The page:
Concussion Care | Injury Care
An athlete who has experienced a head injury or concussion may have signs and symptoms that do not become apparent until hours after the initial traumatic event.
At the time of injury, hospitalization may not have been required. However, you should be alert for possible signs and symptoms in the athlete.
Seek medical attention immediately if you observe any changes of these symptoms:
HOME CARE FOR A HEAD INJURY OR CONCUSSION
What is a concussion?
A concussion is a disturbance in the function of the brain caused by a direct or indirect force to the head or body. It results in a variety of symptoms (like some listed below) and may, or may not, involve memory problems or loss of consciousness.
Go to the hospital immediately if any of these signs are visible:
What should I do?
Any athlete suspected of having a concussion should be removed from play for the remainder of the game and seek medical evaluation by a physician prior to returning to play.
The best guideline is to note symptoms that worsen and behaviors that seem to represent a change in your son or daughter. If you have any question or concern about the symptoms you are observing, contact your family physician for instructions, or seek medical attention at the closest emergency department.
A person with a concussion may:
There is no need to:
Lights Out on Electronics
The use of computers, TV and phone, including texting, can delay the brain's healing process. Restriction from using these items as well as avoidance of concerts and loud music may improve healing time. During the next few days, limit TV time and only non-violent programs.
The school administrators (principals, counselors and teachers) should be contacted and informed that the student athlete has sustained a concussion. Request "academic accommodation" such as excuse from classes and homework for a few days.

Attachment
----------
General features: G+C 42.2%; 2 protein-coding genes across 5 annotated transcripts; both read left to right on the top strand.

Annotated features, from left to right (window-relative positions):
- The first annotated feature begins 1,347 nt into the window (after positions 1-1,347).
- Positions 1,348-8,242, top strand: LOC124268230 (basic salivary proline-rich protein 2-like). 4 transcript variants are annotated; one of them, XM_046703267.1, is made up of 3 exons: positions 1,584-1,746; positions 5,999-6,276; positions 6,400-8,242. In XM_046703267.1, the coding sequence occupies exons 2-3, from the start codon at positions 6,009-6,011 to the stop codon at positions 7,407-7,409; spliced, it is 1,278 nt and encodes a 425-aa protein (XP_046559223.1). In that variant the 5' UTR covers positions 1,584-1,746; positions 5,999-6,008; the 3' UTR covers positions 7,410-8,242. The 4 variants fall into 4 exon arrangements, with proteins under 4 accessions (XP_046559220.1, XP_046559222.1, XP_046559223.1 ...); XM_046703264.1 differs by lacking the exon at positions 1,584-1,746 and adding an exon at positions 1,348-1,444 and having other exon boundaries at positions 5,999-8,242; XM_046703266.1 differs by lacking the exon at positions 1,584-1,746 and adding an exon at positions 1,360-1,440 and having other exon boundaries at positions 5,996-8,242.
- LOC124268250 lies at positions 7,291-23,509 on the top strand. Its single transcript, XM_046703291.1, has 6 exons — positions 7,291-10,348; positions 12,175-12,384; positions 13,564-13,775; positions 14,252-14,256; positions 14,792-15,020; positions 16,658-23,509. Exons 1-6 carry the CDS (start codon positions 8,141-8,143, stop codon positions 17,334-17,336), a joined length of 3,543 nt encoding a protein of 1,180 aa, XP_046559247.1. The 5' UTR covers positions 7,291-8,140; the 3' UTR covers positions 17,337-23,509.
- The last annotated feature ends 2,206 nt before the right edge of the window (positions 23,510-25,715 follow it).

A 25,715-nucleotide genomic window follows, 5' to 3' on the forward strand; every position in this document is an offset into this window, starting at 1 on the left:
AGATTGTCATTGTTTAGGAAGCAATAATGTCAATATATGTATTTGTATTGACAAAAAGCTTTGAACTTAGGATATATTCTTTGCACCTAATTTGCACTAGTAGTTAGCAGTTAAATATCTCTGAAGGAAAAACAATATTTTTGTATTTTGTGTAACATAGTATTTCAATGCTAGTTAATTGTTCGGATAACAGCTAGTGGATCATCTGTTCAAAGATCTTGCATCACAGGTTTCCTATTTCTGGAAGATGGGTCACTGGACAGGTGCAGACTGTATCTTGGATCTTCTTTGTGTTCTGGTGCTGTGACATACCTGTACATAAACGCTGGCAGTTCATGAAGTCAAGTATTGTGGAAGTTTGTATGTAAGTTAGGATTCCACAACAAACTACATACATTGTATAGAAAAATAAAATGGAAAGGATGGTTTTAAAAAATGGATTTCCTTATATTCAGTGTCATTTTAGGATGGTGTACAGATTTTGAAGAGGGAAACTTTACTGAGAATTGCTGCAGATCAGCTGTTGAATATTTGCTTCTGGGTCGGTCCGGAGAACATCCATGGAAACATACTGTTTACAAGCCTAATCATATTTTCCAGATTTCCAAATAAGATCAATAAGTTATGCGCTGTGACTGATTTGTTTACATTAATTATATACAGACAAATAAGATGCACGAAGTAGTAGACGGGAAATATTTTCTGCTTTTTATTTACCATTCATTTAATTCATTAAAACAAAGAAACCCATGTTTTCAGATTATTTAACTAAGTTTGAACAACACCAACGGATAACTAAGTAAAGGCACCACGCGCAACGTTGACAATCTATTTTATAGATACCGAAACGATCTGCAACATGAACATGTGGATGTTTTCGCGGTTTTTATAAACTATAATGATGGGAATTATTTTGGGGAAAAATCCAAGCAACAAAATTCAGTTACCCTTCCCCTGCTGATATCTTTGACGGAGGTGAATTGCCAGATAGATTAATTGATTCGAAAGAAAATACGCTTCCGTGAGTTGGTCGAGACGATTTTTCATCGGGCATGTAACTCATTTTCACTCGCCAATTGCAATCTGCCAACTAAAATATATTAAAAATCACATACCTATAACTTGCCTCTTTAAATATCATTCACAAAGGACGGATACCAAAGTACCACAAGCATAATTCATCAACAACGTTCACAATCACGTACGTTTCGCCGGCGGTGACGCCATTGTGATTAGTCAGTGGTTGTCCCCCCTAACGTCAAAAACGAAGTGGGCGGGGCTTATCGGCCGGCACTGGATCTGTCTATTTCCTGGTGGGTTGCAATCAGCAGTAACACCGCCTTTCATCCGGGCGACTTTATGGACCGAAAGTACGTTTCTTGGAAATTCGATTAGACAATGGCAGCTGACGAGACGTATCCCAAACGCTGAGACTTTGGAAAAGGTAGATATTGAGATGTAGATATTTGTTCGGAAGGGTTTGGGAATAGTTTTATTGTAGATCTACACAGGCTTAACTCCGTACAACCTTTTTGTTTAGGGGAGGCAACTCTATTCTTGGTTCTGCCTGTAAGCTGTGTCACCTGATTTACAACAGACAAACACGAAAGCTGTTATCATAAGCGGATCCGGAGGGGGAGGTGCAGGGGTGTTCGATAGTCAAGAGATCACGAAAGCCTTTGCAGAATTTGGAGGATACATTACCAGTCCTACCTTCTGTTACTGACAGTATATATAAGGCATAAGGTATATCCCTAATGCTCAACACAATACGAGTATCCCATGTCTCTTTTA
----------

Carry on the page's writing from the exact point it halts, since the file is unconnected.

This should occur until the symptoms diminish. Please remind your child to check in with the school nurse prior to going to class on the first day he or she returns to school.
Your child should also follow up with the school's athletic trainer and should be restricted from participating until the symptoms resolve and a physician has cleared them to return to play. Return to play should be gradual and increase in stress over a period of a few days.
If signs or symptoms return with workouts, then restrict from exercise until the athlete is able to work out without symptoms returning.
Physicians recommend neurocognitive testing as a tool to determine safe return-to-play time lines. This online test is easily implemented in the office of a physician certified in ImPACT (www.impacttest.com). For help finding an ImPACT-credentialed physician and for more information about sports therapy, call the Texas Health Ben Hogan Sports Medicine program at 817-250-7500.
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Protect the athlete's body part from further injury by taping, bracing, splinting, or immobilizing.
Rest the injured area by discontinuing painful activity or exercise.
Ice the injured are with an ice bag or cold pack. Apply ice for 15 to 20 minutes every two hours. Continue this for 72 hours (three days), or until the swelling has diminished.
Compress the injured area with an elastic wrap from below the injured area towards the heart.
Elevate the injured area to a level above the heart.
Drinking plenty of fluids and ingesting extra salt will help the body and prevent heat illness. Eight, 8-ounce glasses of water daily is the best source. When sweating heavily, drink an electrolyte sports drink, and generously add salt to your food. Avoid fluids with high sugar content and carbonation.
Heat Cramps: First sign of heat illness
Heat Exhaustion: Profuse sweating, weakness, dizziness, confusion, fatigue, headache, excessive thirst, nausea, vomiting, and temperature less than 103
Heat Stroke: Hyperthermia, weak rapid pulse, confusion, delayed responses, irregular breathing patterns, and temperature greater than 105
Helpful Phone Numbers
Sports Massage Sports Therapy
This content is provided for information only and is not intended as medical advice. For advice about your specific medical condition, contact your physician.
Note: Physicians on the medical staff practice independently and are not employees or agents of the hospital.
Source: www.impacttest.com, American Academy of Neurology, SCAT
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